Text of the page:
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The Syncopated Clock

Composed for orchestra, The Syncopated Clock was completed in April of 1945. It is 2 minutes and 20 seconds long. It was written in Arlington, Virginia while the composer was stationed in Washington, D.C. in the Army and it was first performed at the Boston Pops "Army Night", May 28, 1945 as an extra following "Promenade", with the composer conducting. Lyrics were added to The Syncopated Clock by Mitchell Parish in 1950. The original orchestral form of The Syncopated Clock was first recorded on June 18, 1950 in analog mono sound by Arthur Fiedler conducting the Boston Pops. It was first recorded by the composer in analog mono sound on September 11, 1950. The Syncopated Clock was re-recorded in stereo analog sound by the composer on June 26, 1959.

Composer quote:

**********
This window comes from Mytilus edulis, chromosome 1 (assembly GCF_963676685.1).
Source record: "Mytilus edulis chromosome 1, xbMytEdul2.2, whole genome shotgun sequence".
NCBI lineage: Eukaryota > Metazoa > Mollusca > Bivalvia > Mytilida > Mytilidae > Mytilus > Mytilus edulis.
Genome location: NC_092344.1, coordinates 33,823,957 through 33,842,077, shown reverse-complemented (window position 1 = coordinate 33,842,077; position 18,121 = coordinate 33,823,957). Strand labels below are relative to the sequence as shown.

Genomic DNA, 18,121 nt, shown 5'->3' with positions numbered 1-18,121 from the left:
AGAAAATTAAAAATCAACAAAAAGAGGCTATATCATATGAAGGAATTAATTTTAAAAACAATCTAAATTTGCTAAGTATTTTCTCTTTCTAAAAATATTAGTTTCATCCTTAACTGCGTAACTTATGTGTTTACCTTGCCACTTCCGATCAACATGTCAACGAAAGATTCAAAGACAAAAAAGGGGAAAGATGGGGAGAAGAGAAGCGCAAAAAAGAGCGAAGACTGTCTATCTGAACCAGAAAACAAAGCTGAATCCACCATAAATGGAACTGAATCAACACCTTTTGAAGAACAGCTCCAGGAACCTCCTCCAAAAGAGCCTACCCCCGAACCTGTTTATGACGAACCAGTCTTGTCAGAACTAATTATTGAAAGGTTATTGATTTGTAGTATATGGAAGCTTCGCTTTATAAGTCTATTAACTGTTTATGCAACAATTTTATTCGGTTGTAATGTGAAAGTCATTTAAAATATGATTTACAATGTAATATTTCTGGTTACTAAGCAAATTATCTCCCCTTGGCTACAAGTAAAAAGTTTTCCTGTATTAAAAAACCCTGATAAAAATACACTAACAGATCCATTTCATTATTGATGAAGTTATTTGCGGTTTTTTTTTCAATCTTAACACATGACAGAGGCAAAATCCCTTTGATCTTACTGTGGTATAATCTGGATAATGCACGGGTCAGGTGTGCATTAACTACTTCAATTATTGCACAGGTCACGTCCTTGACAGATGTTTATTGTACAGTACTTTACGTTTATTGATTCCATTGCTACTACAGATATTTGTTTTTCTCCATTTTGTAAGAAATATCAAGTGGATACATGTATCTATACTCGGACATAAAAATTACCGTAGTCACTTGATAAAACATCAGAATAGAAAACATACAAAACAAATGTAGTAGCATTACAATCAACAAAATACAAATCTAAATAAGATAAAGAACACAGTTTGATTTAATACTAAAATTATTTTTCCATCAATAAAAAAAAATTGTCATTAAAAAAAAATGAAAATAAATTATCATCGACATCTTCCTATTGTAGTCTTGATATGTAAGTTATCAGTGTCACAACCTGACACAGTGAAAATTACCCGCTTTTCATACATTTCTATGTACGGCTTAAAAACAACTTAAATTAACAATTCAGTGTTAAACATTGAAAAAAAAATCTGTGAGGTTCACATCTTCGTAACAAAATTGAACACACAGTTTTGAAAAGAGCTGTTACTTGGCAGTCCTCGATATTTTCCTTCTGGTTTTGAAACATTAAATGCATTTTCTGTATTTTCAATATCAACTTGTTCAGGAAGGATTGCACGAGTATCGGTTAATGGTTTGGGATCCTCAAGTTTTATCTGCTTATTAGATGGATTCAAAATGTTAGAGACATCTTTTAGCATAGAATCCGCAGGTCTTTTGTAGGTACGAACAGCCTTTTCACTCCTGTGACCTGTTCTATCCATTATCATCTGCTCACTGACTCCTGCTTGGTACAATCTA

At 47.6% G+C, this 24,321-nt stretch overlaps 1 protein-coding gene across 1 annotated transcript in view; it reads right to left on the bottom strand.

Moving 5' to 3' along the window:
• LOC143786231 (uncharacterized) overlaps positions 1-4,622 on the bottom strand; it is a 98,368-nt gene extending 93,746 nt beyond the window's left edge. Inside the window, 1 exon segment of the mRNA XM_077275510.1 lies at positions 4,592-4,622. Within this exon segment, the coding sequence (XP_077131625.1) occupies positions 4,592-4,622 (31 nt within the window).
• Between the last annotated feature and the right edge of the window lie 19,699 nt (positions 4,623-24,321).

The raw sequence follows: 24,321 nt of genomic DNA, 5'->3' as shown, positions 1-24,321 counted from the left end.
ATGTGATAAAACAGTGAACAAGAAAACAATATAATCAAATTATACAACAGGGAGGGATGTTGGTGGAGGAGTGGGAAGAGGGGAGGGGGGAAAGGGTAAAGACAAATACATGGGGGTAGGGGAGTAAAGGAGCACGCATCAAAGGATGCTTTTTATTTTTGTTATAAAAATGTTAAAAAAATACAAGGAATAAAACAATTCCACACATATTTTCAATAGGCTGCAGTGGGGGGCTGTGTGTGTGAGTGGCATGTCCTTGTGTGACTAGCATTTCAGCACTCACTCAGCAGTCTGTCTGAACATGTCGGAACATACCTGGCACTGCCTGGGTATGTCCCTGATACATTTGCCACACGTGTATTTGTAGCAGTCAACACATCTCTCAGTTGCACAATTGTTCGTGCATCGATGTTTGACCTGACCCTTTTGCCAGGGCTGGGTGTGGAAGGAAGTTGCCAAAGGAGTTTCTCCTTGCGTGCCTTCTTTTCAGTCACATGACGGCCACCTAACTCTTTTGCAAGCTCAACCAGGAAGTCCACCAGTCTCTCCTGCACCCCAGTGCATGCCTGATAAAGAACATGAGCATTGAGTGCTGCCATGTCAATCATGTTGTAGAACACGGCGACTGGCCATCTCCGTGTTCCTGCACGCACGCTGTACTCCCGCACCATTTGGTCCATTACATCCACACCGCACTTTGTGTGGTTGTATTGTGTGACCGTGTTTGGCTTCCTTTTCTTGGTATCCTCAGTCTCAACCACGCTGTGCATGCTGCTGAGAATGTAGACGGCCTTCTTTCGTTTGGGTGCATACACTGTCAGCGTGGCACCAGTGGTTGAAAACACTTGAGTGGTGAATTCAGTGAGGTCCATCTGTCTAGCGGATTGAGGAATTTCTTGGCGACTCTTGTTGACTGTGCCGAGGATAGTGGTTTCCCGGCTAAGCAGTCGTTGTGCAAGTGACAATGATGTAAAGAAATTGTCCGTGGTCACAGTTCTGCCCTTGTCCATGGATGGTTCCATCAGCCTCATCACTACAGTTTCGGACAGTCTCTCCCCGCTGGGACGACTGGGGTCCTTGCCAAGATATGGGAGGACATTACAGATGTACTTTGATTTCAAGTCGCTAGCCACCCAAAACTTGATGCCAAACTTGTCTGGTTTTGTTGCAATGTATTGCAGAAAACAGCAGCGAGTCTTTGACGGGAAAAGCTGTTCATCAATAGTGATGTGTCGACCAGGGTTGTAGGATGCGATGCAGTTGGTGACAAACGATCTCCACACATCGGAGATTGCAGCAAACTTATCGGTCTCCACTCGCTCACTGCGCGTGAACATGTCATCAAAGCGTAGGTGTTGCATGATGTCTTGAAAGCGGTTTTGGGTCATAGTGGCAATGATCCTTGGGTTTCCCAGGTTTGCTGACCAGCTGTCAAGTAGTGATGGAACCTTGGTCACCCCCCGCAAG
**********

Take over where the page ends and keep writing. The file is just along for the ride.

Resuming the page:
Question: Which do you think of first, the title, or the composition?"

Anderson: "Well, actually, I do both. In certain cases, such as "The Syncopated Clock", I thought of the title, as it came to me, because it incorporated an idea that I thought could be expressed in music. I noticed of course as everyone has, that there have been hundreds and hundreds, if not thousands, of tunes about clocks. It suddenly struck me that all these clocks were regular clocks, such as you hear everywhere. No one had written a musical composition based on a syncopated clock, that is a clock that beats to a syncopated rhythm. And the idea struck me as an attractive one, and I then sat down and wrote the music to with the title."

listenClick to hear the composer conducting "The Syncopated Clock" with the US Air Force Band
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